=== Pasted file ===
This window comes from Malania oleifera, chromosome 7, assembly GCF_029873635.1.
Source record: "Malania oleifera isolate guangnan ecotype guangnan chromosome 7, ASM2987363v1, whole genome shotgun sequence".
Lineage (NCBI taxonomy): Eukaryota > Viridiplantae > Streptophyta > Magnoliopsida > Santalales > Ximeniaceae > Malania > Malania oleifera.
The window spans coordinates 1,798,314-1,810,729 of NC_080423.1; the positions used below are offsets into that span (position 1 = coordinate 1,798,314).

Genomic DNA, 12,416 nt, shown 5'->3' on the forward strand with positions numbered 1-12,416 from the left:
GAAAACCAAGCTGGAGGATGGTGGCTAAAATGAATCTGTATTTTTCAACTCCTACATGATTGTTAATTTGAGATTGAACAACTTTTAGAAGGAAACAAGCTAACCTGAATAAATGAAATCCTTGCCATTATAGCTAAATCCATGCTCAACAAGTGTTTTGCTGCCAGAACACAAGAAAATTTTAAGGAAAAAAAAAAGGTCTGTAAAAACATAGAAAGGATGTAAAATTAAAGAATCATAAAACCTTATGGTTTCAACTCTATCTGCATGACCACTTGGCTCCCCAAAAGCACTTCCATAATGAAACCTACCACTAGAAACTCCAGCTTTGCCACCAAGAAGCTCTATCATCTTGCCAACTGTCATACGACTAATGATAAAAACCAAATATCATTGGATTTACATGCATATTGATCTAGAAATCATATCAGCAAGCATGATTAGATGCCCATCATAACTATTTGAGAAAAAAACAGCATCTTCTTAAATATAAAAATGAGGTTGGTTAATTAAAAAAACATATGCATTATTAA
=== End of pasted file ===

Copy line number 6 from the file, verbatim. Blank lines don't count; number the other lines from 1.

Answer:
GAAAACCAAGCTGGAGGATGGTGGCTAAAATGAATCTGTATTTTTCAACTCCTACATGATTGTTAATTTGAGATTGAACAACTTTTAGAAGGAAACAAGCTAACCTGAATAAATGAAATCCTTGCCATTATAGCTAAATCCATGCTCAACAAGTGTTTTGCTGCCAGAACACAAGAAAATTTTAAGGAAAAAAAAAAGGTCTGTAAAAACATAGAAAGGATGTAAAATTAAAGAATCATAAAACCTTATGGTTTCAACTCTATCTGCATGACCACTTGGCTCCCCAAAAGCACTTCCATAATGAAACCTACCACTAGAAACTCCAGCTTTGCCACCAAGAAGCTCTATCATCTTGCCAACTGTCATACGACTAATGATAAAAACCAAATATCATTGGATTTACATGCATATTGATCTAGAAATCATATCAGCAAGCATGATTAGATGCCCATCATAACTATTTGAGAAAAAAACAGCATCTTCTTAAATATAAAAATGAGGTTGGTTAATTAAAAAAACATATGCATTATTAA